Predation Cues Lead to Reduced Foraging of Invasive Siganus rivulatus in the Mediterranean

Daphna Shapiro Goldberg*, Gil Rilov, Sébastien Villéger, Jonathan Belmaker

*Corresponding author for this work

Research output: Contribution to journalArticlepeer-review

8 Scopus citations


Invasive species are one of many anthropogenic challenges to maintaining a healthy marine ecosystem. Two rabbitfish species (Siganus rivulatus and Siganus luridus) are among the more successful migrants from the Red Sea to the Mediterranean, where their intense foraging has caused damage to the algae community, thus reducing primary production and habitat complexity, and impacting nurseries for early life stages. Anecdotal evidence suggests that the impact of rabbitfish on algae is lower in Marine Protected Areas (MPAs) although rabbitfish densities are similar in protected and fished areas. One explanation could be that fear of predators, more often present inside MPAs and an important component of a healthy marine ecosystem, reduces the ecological impacts of rabbitfish. This research aimed to test if such fear effects do occur in rabbitfish. Using controlled mesocosm experiments, we tested S. rivulatus reactions to two chemical predation cues: chemical alarm cues released from a recently killed conspecific fish, and water-borne cues from a tank with a live grouper predator, Epinephelus marginatus. We found that rabbitfish significantly reduce their overall food consumption as well as their bites per minute when exposed to the alarm cue, but not when exposed to the grouper water cue. These results support the idea that MPAs, which effectively increase the density of large piscivores and hence predation, can mitigate the impact of invasive herbivorous species. If the mesocosm results can scale up to natural systems, predation cues may be artificially introduced to other target areas in order to reduce rabbitfish grazing outside reserves. Thus, this study provides information that can be used to manage the ecological impacts caused by invasive rabbitfish, both inside and outside of marine reserves.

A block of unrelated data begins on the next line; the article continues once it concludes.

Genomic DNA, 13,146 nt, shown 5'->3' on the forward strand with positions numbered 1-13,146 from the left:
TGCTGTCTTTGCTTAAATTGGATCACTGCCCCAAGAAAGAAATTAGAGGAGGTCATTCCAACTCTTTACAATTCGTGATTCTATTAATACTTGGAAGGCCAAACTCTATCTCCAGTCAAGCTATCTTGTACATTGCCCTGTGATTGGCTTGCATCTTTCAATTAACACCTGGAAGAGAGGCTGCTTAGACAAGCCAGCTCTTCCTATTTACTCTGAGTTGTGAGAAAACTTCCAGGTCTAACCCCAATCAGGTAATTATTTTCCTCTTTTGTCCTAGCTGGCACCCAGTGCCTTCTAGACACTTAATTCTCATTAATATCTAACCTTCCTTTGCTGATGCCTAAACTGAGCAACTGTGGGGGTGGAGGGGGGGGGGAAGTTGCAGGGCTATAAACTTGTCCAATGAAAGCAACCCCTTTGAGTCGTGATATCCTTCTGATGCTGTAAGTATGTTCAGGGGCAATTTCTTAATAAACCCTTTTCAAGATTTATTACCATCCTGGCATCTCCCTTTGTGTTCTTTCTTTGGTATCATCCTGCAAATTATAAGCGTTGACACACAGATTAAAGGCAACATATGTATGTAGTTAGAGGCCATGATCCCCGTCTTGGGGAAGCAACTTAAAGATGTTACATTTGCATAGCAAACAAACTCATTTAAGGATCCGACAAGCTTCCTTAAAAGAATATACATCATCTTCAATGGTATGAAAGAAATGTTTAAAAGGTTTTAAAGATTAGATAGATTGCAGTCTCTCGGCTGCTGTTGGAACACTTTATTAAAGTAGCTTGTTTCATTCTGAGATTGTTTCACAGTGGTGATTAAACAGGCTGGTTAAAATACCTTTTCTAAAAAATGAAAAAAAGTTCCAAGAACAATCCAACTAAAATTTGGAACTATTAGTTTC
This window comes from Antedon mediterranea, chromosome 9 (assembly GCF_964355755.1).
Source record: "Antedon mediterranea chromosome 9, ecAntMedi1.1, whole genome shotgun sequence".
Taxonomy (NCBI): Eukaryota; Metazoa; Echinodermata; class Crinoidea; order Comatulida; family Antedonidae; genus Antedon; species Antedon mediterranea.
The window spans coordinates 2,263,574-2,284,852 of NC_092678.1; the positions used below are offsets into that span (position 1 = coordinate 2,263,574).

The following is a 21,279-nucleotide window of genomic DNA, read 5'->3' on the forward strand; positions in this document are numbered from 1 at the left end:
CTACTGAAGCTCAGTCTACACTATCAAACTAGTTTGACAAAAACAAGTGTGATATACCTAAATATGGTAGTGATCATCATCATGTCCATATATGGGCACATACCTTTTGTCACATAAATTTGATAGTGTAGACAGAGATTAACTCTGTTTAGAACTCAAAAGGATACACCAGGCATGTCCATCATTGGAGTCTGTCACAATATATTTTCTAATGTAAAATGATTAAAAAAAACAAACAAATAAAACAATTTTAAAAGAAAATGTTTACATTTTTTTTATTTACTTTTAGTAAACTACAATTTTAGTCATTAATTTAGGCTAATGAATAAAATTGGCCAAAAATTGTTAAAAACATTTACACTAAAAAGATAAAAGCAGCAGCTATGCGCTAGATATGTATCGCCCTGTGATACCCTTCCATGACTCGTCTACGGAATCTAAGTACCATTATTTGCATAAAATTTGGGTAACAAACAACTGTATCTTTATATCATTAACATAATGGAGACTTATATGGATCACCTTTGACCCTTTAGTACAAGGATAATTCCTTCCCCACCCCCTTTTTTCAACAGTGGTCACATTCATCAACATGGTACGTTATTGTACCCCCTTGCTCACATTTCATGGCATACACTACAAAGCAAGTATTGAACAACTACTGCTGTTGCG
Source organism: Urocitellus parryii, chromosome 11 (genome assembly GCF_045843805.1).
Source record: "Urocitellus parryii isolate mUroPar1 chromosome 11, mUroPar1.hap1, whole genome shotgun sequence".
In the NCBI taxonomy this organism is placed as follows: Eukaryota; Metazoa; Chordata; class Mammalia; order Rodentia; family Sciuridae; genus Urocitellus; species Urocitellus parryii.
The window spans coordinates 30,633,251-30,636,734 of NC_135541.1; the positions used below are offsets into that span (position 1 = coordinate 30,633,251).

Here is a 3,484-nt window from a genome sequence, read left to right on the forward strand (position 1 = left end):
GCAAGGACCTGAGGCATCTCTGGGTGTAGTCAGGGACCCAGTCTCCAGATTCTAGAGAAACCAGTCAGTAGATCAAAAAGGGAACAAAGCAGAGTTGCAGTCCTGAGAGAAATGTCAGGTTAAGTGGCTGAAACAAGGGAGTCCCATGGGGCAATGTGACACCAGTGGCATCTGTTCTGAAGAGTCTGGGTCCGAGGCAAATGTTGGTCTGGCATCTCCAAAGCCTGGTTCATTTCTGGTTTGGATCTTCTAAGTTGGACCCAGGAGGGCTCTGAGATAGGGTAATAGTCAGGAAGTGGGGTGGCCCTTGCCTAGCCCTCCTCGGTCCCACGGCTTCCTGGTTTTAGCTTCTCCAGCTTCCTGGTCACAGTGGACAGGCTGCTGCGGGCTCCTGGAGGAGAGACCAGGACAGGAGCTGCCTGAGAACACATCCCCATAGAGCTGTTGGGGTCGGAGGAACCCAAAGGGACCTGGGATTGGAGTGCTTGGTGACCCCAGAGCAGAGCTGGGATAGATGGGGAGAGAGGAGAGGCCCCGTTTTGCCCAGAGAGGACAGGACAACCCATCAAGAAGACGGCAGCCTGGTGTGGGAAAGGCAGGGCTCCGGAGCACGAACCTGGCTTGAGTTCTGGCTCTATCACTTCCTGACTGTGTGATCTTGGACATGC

Original languageEnglish
Article number678848
JournalFrontiers in Marine Science
StatePublished - 5 Jul 2021


  • MPA
  • foraging
  • invasive species
  • predator effects
  • rabbitfish
  • siganus


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